If “filet mignon” isn’t your type of meal, than I’d be happy to interest you in my Roasted Tofish with a Beurre Blanc sauce and Forbidden Black Rice. If you haven’t heard of a Beurre Blanc sauce, it’s a classic French sauce made with vegan cream and butter (it just takes a bit of whisking, which is pretty minimal). There is a simple elegance to this dish, with the light flavorful seasoning of the nori with the sauce and rice- it’s a true delight. If you haven’t already decided, I highly suggest giving this dinner a go!
In a small bowl, mix together flour, seasoning, and almond milk and set aside.
Press tofu to remove excess water. Slice the tofu into 2-3 large squares. Do the same with the nori.
Place a slice of nori into the flour and almond milk mixture and place onto the back of tofu. Smooth and press it down so it sticks to the tofu, repeat with remaining squares.
On a parchment lined baking sheet, place the “fish” fillets down.
Preheat oven to 400 degrees F.
Bake for 35-40 minutes or until it is golden brown. Set aside.
Beurre Blanc Sauce:
In a sauce pan on medium heat, bring to a boil the vinegar, wine, and shallots (reduce by half).
Add the cream, white pepper, salt, and boil for 1-2 minutes. Bring heat to low and slowly add the butter. Be sure to whisk each tablespoon in and toss another one in before the previous completely melts. Remove from heat and add the lemon juice.
Pour sauce through a mesh sieve into a mason jar (discard shallots).
Serve with tofu “fish” fillet, quinoa, grilled asparagus, and sauce.
Chef’s tip: If you do not want a “white fish” style piece, you can marinate the tofu for a different type of flavor.
This airy and fluffy “cookie” is one of my favorite treats to indulge on. Being able to create a French macaron recipe in my own kitchen is something I have always wanted to do. So here we have my pumpkin spice French macaron filled with a pumpkin buttercream. One of the most interesting things that you will learn from this recipe (other than patience) is in the power of food alternatives. Using chickpea liquid and sugar as your meringue base really goes to show that you can still create these delicious desserts, without diary or the use of eggs. With that being said, I hope you enjoy this recipe and bon appétit!
Aquafaba concentrate 1. In sauce pan over medium-high heat, pour in both cans chickpea liquid AKA aquafaba (save chickpeas for my hummus recipe). Reduce liquid until 1/2 cup remains. Pour liquid into container and cool in refrigerator overnight (this step is very important).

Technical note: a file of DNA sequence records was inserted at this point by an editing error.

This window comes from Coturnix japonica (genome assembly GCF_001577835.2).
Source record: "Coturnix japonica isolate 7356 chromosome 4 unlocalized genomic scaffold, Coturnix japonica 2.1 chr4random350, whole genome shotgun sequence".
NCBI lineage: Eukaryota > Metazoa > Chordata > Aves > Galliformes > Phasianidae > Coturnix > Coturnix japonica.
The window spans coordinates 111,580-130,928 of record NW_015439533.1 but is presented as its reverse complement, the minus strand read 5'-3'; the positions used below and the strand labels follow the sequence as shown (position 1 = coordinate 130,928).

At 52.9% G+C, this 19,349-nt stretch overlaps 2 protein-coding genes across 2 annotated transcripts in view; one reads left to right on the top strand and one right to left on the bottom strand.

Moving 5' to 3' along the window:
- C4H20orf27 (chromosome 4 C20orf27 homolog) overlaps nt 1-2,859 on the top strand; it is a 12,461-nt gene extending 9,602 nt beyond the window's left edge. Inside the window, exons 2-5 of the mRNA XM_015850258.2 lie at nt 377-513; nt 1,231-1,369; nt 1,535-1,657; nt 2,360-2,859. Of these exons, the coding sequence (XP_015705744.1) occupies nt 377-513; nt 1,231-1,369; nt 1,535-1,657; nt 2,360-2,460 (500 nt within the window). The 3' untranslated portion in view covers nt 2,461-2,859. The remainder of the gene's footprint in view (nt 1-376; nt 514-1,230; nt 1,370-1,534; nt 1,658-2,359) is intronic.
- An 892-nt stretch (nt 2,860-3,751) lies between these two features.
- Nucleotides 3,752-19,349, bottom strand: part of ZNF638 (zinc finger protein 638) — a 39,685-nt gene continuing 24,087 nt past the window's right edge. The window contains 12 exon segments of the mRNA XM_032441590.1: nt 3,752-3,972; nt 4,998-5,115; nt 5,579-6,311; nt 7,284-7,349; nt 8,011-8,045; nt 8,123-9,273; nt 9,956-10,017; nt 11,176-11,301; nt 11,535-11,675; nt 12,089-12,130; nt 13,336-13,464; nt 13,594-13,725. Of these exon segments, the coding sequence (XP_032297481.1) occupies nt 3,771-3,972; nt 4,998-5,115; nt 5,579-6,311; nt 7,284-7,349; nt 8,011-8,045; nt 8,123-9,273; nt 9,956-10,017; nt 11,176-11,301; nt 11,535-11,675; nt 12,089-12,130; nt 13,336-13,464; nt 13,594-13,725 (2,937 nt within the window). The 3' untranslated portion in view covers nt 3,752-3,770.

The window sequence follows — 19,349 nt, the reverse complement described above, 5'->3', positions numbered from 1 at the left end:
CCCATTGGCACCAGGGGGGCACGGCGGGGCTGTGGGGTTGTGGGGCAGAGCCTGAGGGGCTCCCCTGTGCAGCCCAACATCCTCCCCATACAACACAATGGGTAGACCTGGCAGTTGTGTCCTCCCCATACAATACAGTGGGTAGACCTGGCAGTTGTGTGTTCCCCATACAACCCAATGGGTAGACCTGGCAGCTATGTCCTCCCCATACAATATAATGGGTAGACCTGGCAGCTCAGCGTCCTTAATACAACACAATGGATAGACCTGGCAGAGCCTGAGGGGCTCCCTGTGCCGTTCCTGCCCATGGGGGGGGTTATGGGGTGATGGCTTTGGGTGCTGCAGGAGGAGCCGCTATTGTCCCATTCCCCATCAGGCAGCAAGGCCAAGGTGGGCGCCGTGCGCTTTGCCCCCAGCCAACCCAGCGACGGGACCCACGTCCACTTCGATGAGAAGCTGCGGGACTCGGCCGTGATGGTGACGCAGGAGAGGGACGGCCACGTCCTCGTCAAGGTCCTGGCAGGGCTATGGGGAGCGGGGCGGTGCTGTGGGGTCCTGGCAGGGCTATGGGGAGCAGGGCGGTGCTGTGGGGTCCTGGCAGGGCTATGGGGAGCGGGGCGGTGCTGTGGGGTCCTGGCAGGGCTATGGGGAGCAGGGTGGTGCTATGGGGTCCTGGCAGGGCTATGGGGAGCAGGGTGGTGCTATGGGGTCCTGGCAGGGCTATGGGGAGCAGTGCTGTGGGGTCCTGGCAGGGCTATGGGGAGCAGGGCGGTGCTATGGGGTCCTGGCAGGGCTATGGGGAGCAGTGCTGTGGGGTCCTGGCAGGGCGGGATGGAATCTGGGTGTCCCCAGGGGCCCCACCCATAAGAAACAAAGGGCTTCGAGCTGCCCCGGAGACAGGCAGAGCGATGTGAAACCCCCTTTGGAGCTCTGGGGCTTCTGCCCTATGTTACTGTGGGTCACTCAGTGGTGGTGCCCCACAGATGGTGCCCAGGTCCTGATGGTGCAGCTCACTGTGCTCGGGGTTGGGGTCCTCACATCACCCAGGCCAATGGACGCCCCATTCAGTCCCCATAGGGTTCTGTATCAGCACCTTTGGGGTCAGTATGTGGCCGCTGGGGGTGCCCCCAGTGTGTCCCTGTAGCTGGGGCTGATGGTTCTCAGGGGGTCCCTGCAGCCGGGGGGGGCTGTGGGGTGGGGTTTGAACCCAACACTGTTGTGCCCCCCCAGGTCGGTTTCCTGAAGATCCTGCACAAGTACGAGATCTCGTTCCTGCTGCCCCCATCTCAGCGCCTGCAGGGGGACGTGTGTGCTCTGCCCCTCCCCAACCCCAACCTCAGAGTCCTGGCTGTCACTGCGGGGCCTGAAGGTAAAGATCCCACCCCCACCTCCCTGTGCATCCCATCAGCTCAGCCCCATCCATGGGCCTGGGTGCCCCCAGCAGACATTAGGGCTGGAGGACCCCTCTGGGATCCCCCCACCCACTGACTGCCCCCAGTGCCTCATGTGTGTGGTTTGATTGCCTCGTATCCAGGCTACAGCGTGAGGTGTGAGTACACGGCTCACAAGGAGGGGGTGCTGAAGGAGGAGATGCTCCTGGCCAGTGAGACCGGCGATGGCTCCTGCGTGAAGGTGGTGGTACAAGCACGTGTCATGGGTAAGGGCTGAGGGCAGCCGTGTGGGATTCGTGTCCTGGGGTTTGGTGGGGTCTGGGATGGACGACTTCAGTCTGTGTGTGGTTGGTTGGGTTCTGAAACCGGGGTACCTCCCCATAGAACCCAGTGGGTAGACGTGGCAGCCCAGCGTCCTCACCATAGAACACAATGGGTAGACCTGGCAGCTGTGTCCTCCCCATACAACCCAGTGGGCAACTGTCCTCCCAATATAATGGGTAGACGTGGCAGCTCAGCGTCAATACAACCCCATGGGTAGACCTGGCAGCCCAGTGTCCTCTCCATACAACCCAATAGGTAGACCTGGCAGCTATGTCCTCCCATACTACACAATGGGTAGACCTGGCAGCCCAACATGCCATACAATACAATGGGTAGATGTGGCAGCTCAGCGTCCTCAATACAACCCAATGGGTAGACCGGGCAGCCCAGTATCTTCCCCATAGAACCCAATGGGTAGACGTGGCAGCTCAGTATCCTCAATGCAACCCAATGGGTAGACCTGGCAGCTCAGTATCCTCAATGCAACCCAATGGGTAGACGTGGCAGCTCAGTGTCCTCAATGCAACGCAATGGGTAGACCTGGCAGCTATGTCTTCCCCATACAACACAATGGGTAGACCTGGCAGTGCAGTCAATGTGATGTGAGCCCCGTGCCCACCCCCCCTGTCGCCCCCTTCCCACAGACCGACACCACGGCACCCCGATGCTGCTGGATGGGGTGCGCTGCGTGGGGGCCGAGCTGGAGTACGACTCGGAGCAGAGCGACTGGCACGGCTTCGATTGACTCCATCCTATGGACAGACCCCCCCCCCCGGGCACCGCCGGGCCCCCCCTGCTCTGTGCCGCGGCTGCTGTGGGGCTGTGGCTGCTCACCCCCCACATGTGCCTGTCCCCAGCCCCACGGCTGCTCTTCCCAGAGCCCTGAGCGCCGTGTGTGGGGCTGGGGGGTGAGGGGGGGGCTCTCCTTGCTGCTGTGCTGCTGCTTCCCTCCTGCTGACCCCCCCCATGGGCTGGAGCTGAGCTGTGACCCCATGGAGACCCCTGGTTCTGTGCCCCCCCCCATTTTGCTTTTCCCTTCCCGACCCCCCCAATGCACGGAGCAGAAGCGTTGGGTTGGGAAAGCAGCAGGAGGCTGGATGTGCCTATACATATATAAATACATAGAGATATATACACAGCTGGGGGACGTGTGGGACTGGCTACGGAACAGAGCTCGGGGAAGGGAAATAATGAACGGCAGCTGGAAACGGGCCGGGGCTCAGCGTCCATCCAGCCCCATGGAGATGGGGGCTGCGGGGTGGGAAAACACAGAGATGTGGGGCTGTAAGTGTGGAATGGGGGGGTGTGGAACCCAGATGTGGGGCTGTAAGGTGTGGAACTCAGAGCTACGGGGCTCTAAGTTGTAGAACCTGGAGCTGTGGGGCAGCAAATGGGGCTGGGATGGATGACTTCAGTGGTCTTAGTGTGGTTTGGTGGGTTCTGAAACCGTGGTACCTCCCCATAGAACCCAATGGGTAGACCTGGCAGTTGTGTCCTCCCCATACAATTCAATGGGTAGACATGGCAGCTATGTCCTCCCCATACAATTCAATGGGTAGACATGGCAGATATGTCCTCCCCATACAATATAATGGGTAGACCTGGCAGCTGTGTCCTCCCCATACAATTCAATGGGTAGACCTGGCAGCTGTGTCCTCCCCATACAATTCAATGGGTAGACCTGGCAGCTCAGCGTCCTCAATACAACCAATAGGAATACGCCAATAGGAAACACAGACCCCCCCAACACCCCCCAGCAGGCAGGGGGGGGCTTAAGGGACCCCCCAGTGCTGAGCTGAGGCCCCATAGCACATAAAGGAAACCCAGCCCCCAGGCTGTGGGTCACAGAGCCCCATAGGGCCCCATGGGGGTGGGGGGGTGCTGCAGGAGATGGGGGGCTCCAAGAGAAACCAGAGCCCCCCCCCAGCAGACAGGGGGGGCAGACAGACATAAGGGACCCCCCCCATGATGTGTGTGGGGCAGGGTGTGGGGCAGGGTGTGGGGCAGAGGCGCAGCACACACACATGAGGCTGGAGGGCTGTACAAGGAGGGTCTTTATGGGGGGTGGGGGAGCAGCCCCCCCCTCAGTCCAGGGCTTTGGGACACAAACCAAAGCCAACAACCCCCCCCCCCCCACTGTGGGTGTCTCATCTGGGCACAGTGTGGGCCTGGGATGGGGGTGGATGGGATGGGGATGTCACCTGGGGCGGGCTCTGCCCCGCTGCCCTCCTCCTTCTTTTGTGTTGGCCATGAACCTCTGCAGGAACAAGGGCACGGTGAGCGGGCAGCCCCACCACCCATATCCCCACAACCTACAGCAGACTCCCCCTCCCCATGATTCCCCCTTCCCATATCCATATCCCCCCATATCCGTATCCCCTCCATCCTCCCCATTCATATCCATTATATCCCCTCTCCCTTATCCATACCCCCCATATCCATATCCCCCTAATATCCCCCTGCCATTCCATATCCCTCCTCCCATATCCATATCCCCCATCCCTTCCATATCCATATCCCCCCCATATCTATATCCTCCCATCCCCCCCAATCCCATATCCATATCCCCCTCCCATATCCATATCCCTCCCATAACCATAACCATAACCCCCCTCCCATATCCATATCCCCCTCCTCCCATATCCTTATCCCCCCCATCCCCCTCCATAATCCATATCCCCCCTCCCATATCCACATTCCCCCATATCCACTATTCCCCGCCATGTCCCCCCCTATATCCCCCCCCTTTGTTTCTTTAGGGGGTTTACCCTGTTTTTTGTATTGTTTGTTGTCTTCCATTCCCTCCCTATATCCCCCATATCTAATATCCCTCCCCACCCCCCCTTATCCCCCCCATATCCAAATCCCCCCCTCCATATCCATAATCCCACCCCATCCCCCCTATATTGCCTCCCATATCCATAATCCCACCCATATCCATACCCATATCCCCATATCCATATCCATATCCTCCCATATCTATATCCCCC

In food processor, pulse almond flour and powdered sugar until super fine. Add pumpkin spice, pulse and set aside.
To make meringue, use stand mixer to whip cold aquafaba concentrate for 10-15 minutes until medium peak forms. Slowly add sugar, a little at a time, until incorporated. Mix again for another minute or two until sugar mixes in fully. (This is ready when you can turn bowl upside down and meringue stays put.)
Using spatula, fold almond mixture into meringue. To fold, carefully bring spatula through middle of bowl toward you. Scraping sides of bowl, fold bottom layer onto top portion. Continue until mixture is fully incorporated and fluid (like molten lava). Note: If you do not properly fold batter, you will end up with cracked or hollow shells. Making sure the air is evenly distributed and the consistency is just right is very important. To test consistency, scoop batter with spatula into “8” shape. One clean swoop, means you’re ready to pipe!
Fill piping bag with mixture. On parchment-paper-lined baking sheet, draw 2-in. circles or dispense even amount of dough. To eliminate air bubbles, slam tray onto kitchen counter. Smooth out any “nipple” that formed from piping. Allow shells to sit for 90-120 minutes or until outside is no longer sticky to the touch.
Preheat oven to 300 degrees F.
Bake 14 minutes, checking frequently toward the end. You should be able to peel shells off parchment paper without sticking.
Using spatula, carefully lift macaron shells off parchment paper. Transfer to cooling rack.
Preheat oven to 400 degrees F.
If making homemade pumpkin puree, slice small baking pumpkin in half and lightly drizzle with oil. Place halves onto baking sheet, flesh side up, and roast for 40 minutes or until tender.
Once done roasting, add chunks of cut pumpkin into food processor (skin removed) and blend until smooth. (Use remaining purée for future recipe.)
In mixing bowl, beat room temperature butter until fluffy and white in color. Add powdered sugar, almond milk, pumpkin spice and either canned or homemade pumpkin purée and mix until frosting forms; about 3-4 minutes.
Spoon buttercream into middle of macaroon shell and top with another shell; carefully wiggling the two halves together. Once all are assembled, place into refrigerator for 24-48 hours or freeze up to 3 months.
Chef’s tip: To prevent a major macaron fail, avoid substituting ingredients or altering measurements.
This classic soup has been one of my favorites for as long as I can remember. Any time that I would see it on a menu at a restaurant, I would order it. Since going plant-based, craving French onion soup has proposed some challenges. If you’re not familiar with this drool-worthy dish, it’s traditionally made with beef broth and drenched in melted cheese—no thanks! So finally, after a long wait, I decided it’s about time to allow my taste buds to reminisce and indulge in the flavors I enjoyed so much. So here you have it, folks! A cruelty-free, plant-based spin on my favorite soup.
Bonus recipe: Love bread? Try making a homemade French baguette!
You must be logged in to post a comment.